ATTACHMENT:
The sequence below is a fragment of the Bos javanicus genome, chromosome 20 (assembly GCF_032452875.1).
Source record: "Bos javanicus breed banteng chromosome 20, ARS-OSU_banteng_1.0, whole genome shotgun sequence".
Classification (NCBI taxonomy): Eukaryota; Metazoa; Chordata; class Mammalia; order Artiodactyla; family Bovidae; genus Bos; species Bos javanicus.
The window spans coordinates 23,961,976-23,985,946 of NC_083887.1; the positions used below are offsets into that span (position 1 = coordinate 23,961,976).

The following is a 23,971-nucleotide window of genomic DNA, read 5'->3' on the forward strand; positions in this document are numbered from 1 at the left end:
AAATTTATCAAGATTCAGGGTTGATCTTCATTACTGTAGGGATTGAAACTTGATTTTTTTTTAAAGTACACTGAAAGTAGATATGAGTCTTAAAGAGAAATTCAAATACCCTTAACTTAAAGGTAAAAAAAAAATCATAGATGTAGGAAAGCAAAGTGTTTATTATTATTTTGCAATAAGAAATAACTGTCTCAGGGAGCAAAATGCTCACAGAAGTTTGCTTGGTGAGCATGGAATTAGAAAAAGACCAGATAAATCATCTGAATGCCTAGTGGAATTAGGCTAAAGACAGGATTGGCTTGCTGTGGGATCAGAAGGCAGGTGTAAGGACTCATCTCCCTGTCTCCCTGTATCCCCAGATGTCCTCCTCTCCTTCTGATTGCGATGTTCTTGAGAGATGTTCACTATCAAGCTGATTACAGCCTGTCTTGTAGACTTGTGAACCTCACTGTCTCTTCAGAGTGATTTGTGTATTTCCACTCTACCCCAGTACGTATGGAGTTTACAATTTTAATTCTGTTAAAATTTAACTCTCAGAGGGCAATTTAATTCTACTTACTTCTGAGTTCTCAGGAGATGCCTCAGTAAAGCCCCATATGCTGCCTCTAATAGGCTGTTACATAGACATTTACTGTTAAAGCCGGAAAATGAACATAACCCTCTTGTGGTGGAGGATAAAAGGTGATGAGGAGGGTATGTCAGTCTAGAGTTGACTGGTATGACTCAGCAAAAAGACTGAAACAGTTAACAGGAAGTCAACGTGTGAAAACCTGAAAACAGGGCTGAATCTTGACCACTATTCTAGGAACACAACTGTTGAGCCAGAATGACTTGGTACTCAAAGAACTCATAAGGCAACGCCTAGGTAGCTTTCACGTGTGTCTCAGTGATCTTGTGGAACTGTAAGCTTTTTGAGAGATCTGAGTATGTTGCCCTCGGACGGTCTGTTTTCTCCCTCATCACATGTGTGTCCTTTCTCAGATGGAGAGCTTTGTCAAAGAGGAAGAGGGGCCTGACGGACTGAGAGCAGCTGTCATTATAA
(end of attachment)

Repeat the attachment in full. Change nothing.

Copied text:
The sequence below is a fragment of the Bos javanicus genome, chromosome 20 (assembly GCF_032452875.1).
Source record: "Bos javanicus breed banteng chromosome 20, ARS-OSU_banteng_1.0, whole genome shotgun sequence".
Classification (NCBI taxonomy): Eukaryota; Metazoa; Chordata; class Mammalia; order Artiodactyla; family Bovidae; genus Bos; species Bos javanicus.
The window spans coordinates 23,961,976-23,985,946 of NC_083887.1; the positions used below are offsets into that span (position 1 = coordinate 23,961,976).

The following is a 23,971-nucleotide window of genomic DNA, read 5'->3' on the forward strand; positions in this document are numbered from 1 at the left end:
AAATTTATCAAGATTCAGGGTTGATCTTCATTACTGTAGGGATTGAAACTTGATTTTTTTTTAAAGTACACTGAAAGTAGATATGAGTCTTAAAGAGAAATTCAAATACCCTTAACTTAAAGGTAAAAAAAAAATCATAGATGTAGGAAAGCAAAGTGTTTATTATTATTTTGCAATAAGAAATAACTGTCTCAGGGAGCAAAATGCTCACAGAAGTTTGCTTGGTGAGCATGGAATTAGAAAAAGACCAGATAAATCATCTGAATGCCTAGTGGAATTAGGCTAAAGACAGGATTGGCTTGCTGTGGGATCAGAAGGCAGGTGTAAGGACTCATCTCCCTGTCTCCCTGTATCCCCAGATGTCCTCCTCTCCTTCTGATTGCGATGTTCTTGAGAGATGTTCACTATCAAGCTGATTACAGCCTGTCTTGTAGACTTGTGAACCTCACTGTCTCTTCAGAGTGATTTGTGTATTTCCACTCTACCCCAGTACGTATGGAGTTTACAATTTTAATTCTGTTAAAATTTAACTCTCAGAGGGCAATTTAATTCTACTTACTTCTGAGTTCTCAGGAGATGCCTCAGTAAAGCCCCATATGCTGCCTCTAATAGGCTGTTACATAGACATTTACTGTTAAAGCCGGAAAATGAACATAACCCTCTTGTGGTGGAGGATAAAAGGTGATGAGGAGGGTATGTCAGTCTAGAGTTGACTGGTATGACTCAGCAAAAAGACTGAAACAGTTAACAGGAAGTCAACGTGTGAAAACCTGAAAACAGGGCTGAATCTTGACCACTATTCTAGGAACACAACTGTTGAGCCAGAATGACTTGGTACTCAAAGAACTCATAAGGCAACGCCTAGGTAGCTTTCACGTGTGTCTCAGTGATCTTGTGGAACTGTAAGCTTTTTGAGAGATCTGAGTATGTTGCCCTCGGACGGTCTGTTTTCTCCCTCATCACATGTGTGTCCTTTCTCAGATGGAGAGCTTTGTCAAAGAGGAAGAGGGGCCTGACGGACTGAGAGCAGCTGTCATTATAA